The impressions your site receives for a keyword are not indicative of the search volume for that keyword, says John Mueller, a Google search attorney.
This was mentioned on Twitter in response to a question about whether impressions data in Google Search Console can be used to estimate search volume.
For example, if you have a page rank in the first position for a particular keyword, and it is receiving 1,000 impressions per month, does that mean that the search volume for that keyword is 1,000 queries per month?
No, that’s not how it works, Mueller says.
Impressions are not the size of the search
First, Mueller Shows how impression data differs from search volume data:
“Impressions are the impressions your site received in search. Not all impressions have to be shown to all users. It’s not search volume. Also, all tools guess and simplify search volume, so the numbers you see in search volume tools will always be wrong.”
Syed Sufyan, the Twitter user who asked the first question, presses further.
Has a page ranking for a particular keyword. So it asks if the impressions a page receives are indicative of the amount of searches being done for that keyword.
Thanks for the clarification, but I’m still confused!
I have a keyword/query (say ‘buy shoes’) in Search Console that ranks first and gets 1000 impressions in one month, so search volume should be 1000 too? “
Sufyan assumes, since the page is ranked first, that his page is shown to him Everyone Who enters the keyword in Google.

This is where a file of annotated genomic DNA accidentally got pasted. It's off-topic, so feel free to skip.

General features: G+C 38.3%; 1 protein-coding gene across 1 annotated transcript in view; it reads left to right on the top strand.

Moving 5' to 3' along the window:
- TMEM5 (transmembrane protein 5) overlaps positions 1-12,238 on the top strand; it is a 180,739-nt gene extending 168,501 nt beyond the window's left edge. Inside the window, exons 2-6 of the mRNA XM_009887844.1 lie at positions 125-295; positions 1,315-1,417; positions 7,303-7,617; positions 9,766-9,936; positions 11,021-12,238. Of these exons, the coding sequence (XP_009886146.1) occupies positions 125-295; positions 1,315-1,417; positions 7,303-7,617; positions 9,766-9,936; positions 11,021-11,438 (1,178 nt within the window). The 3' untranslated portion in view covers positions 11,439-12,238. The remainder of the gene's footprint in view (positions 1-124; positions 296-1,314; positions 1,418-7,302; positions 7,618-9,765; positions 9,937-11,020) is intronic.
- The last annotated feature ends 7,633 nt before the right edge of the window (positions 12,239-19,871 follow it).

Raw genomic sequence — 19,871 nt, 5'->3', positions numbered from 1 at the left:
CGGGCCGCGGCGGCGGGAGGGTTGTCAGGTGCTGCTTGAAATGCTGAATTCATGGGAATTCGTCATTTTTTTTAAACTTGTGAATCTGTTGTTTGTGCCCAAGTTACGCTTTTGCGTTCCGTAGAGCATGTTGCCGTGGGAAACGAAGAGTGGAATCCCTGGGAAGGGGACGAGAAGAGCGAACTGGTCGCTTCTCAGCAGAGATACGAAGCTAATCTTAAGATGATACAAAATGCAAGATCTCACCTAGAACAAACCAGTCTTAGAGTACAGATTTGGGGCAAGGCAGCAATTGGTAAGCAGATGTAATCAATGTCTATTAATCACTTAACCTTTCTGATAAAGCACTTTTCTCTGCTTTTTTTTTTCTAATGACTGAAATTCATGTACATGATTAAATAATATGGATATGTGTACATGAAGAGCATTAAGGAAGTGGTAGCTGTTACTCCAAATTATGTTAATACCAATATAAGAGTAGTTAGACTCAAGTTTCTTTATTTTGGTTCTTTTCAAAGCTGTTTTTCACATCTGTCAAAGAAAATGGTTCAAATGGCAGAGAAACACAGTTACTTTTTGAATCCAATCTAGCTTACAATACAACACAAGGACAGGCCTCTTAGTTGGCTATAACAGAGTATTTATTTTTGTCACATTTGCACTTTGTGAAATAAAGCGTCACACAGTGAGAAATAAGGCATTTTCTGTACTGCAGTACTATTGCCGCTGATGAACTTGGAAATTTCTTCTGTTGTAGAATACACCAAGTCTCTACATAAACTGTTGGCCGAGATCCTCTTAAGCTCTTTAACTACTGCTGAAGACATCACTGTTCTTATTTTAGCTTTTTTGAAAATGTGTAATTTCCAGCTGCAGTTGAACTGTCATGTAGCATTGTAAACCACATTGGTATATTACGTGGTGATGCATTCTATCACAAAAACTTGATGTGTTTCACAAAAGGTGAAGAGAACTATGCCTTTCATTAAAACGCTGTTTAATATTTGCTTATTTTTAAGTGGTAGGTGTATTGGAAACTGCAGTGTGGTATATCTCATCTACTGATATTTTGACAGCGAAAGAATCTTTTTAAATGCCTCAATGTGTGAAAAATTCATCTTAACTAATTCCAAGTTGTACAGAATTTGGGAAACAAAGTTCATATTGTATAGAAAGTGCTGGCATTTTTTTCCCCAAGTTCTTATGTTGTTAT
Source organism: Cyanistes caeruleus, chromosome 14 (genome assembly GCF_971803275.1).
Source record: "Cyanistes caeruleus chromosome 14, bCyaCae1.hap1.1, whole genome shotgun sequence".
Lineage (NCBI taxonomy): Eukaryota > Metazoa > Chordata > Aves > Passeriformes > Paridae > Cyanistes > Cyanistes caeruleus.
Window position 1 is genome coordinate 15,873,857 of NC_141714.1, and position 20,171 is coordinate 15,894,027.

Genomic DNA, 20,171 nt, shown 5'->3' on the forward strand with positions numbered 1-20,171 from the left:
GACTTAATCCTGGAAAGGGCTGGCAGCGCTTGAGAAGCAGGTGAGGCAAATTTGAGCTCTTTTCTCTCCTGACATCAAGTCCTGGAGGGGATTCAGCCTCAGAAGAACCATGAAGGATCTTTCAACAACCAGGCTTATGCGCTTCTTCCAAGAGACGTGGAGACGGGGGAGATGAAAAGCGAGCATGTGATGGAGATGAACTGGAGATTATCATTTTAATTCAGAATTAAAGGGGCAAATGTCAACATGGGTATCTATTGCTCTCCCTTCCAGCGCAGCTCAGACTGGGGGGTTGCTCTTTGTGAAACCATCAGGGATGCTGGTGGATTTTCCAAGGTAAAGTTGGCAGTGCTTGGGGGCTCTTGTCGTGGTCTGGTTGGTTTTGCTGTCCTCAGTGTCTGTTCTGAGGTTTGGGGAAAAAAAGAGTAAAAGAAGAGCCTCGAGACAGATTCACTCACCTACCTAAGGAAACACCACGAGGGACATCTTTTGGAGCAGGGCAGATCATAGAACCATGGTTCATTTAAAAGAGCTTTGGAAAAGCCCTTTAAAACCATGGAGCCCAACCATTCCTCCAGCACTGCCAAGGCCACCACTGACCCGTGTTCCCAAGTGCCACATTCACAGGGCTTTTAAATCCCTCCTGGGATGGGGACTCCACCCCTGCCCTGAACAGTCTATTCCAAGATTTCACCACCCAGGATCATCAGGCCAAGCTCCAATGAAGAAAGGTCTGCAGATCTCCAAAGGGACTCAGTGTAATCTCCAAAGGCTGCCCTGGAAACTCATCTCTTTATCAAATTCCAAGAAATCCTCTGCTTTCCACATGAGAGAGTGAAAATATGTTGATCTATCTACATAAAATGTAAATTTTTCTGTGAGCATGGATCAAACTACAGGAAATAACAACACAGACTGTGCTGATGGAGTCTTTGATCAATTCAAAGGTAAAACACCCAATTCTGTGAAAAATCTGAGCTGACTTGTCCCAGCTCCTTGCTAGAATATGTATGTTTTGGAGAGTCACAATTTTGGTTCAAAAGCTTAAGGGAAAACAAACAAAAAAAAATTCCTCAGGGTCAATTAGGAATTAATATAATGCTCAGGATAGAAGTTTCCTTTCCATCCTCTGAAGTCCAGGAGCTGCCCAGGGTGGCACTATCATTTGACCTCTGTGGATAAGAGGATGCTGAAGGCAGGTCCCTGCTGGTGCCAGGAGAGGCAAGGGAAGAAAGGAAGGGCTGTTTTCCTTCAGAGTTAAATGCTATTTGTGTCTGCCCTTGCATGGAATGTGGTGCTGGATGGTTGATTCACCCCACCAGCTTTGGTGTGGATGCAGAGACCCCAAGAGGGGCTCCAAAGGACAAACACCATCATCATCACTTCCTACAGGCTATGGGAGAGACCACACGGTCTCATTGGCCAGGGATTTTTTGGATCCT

So, according to his logic, the number of impressions displayed in Search Console can be used as a way to find out the keyword’s monthly search volume.
Mueller He quickly rejects this theory:
“Not necessarily. Just because you rank first in some cases, doesn’t mean the page always comes up.”
Although rank trackers show that a page ranks first for a particular keyword, it is not accurate to assume that it appears on 100% of searches.
So the impression data for page 1 ranking does not match the search volume for the keyword it is ranking for, since the page is not shown to all searchers.
There are a number of reasons why a page may not be shown to all searchers, despite the first ranking for the keyword.
The layout of the search results page can affect the number of impressions your organic links receive.
For example, if a combination of Google Shopping results and Google Ads are shown, the searcher may have to scroll down a bit before seeing the organic links.
In such a case, an impression of the page will not be recorded in the first position if the searcher does not scroll down enough to see it.
Another reason could be personalization and the fact that the search results are not the same for all users.
The bottom line here is that impressions are not a reliable indicator of search volume.
Source: JohnMu on Twitter
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